Leroy Garrett

Reprinted from Peace on Earth Ministries May 29, 2013 Edition

     LeroyGarrettIn Nathaniel Hawthorne’s short story “Great Stone Face” there is a little boy named Ernest who grew up in a quiet village admiring — even reverencing — the stone face whose immense countenance shown from a distant mountain. The face reflected not only courage and wisdom, but love, forbearance, and goodness. Noting her son’s devotion to what the villagers called “Great Stone Face” she told him of a tradition that dated back to the times when Indians roamed those parts, which was that one day a person of eminence would come to the village and would be a special blessing to the people — and he would bear the likeness of Great Stone Face!

As he grew up, and on into old age Ernest continued to admire the Great Stone Face — its reflection of gentleness and humility. He bonded with that “person” etched in stone, and his heart’s desire was that he might live to see the one who  would come in his likeness. But no one ever came, and Ernest had grown old. Two eminent men came to the village during those years, one was immensely rich and the other profoundly wise. As each appeared and blessed the people it was supposed that he must be the Great Stone Face. But no, the countenance of the one etched in the distant mountain — his magnanimity and philanthropy — was not in either of the two eminent men.

Then one evening at a community gathering, when the golden rays of the setting sun shone on both Great Stone Face in the distance and on Ernest sitting on the porch, his face now craggy from the passing years, the likeness was unmistakable. A neighbor cried out, “Ernest, you are the Great Stone Face!” The verdict was evident. The villagers agreed. The one who had lived among them for so long with tender loving care, himself a devoted disciple of Stone Face, had through the years, been transformed into his likeness

As for Ernest, he could not believe that such a one as he could be the Great Stone Face. He went on his way with his eyes fixed on the distant mountain, still hoping that such a one would one day come to his village.

We can’t be sure what Hawthorne meant by that story.  I see it as having Christian overtones. If in our hearts we sing to our Lord, Oh to Be Like Thee, and it is the ongoing passion of our heart, we will gradually, little by little, take on his likeness. Each of us will take on that likeness in our own unique way, and at different levels of glory. We become like him by being with him in spirit — to follow his teaching and example, to believe and hope and love as he did, to accept his values. We are not simply to believe in Jesus, but to believe him, such as when he said, “If anyone desires to come after Me, let him deny himself, and take up his cross daily, and follow Me” (Luke 9:23).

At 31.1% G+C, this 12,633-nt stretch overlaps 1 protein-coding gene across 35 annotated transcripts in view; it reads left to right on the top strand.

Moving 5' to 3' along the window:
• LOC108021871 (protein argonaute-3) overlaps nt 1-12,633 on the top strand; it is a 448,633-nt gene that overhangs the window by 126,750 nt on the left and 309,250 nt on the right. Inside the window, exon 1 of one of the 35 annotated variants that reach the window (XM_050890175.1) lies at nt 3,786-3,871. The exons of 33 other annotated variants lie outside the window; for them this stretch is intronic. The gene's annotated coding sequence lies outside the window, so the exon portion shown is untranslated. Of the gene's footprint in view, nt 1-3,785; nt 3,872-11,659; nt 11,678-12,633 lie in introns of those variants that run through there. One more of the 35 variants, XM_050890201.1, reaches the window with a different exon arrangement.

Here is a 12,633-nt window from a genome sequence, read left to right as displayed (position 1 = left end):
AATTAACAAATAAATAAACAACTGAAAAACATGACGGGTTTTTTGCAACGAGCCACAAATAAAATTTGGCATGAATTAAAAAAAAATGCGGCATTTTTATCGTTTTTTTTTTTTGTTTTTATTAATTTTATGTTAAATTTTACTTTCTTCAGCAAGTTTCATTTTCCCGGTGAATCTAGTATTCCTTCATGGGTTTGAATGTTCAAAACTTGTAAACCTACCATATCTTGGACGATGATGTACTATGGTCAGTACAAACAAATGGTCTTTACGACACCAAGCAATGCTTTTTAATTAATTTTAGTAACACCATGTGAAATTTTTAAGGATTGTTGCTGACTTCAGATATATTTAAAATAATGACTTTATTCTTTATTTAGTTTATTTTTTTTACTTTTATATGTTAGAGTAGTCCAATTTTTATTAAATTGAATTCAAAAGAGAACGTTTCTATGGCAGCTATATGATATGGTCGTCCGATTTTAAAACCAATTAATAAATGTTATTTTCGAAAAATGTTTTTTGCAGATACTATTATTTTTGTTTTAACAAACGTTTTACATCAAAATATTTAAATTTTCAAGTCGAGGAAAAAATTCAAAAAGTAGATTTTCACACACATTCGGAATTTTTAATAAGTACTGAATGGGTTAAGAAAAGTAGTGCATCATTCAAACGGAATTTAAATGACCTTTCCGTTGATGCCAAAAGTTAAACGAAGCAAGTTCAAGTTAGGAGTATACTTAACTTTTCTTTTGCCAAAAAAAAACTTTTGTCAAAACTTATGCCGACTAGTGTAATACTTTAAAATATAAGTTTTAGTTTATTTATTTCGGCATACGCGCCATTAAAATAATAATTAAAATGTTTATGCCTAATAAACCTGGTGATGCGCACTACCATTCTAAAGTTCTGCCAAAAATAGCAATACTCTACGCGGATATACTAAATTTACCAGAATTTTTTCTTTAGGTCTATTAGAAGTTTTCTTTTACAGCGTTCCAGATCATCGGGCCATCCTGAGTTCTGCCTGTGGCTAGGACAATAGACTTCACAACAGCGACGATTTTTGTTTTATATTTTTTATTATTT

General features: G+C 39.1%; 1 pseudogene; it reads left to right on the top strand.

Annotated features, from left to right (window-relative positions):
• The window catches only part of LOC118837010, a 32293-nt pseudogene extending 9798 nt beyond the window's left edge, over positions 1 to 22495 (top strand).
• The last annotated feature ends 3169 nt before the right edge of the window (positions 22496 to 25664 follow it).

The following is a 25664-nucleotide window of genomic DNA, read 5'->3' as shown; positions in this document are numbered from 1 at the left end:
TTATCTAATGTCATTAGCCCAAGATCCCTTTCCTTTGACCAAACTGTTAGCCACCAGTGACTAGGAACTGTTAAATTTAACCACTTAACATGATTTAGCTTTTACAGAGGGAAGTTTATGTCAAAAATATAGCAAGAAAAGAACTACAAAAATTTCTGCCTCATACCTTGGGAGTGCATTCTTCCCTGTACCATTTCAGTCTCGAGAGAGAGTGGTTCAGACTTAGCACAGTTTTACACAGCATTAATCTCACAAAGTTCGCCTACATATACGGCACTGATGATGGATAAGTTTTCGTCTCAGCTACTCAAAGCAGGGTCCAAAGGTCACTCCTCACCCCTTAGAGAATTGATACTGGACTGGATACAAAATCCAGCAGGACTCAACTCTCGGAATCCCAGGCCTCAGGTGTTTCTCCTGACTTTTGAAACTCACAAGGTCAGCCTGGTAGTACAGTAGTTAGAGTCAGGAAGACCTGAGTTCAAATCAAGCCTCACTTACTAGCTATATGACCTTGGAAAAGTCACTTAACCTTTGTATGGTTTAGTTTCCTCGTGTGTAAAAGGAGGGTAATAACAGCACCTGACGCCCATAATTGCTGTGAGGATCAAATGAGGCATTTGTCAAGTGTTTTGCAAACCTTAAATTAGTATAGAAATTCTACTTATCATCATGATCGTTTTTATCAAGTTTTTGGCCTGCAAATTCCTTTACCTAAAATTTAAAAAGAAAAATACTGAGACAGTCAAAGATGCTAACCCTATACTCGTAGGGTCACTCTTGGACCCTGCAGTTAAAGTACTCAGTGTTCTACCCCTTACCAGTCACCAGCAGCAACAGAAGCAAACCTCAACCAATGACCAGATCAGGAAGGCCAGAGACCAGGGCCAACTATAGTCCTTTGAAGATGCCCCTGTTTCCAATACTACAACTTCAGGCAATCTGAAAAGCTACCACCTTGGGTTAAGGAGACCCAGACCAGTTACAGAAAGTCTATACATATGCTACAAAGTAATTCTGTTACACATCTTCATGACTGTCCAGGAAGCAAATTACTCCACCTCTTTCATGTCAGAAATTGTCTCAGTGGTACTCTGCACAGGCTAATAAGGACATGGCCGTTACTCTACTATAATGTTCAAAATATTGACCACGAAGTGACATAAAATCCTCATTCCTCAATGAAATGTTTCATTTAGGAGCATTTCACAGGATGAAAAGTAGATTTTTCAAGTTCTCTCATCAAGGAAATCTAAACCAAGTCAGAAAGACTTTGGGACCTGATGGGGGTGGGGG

We are all the more encouraged to seek Christlikeness when we realize it is God’s eternal purpose for us: “For whom He foreknew He also predestined to become conformed to the image of His Son” (Romans 8:29). If it is a spiritual likeness to Christ in this world, it is a (glorious) bodily likeness in the world to come: “As we have borne the image of the man of dust, we shall also bear the image of the Man of heaven” (1 Corinthians 15:49). Surely this mind-boggling promise qualifies as “exceedingly great and precious,” superlatives used in 2 Peter 1:4.

Hawthorne might have been influenced by 2 Corinthians 3:18 in creating his story. In that passage Paul has the believer continually beholding the image of Christ in a mirror, while the poet has Ernest continually looking upon Stone Face nestled in a mountain. The believer is gradually “being transformed into that same image’ from one level of glory to another. Hawthorne has Ernest becoming more and more like Stone Face all his life, from childhood to old age. And just as others see Christ in the believer, others saw the Great Stone Face in Ernest.

Christlikeness is both our mission and our destiny.


Used with permission from poeministries.org  (Victor Knowles)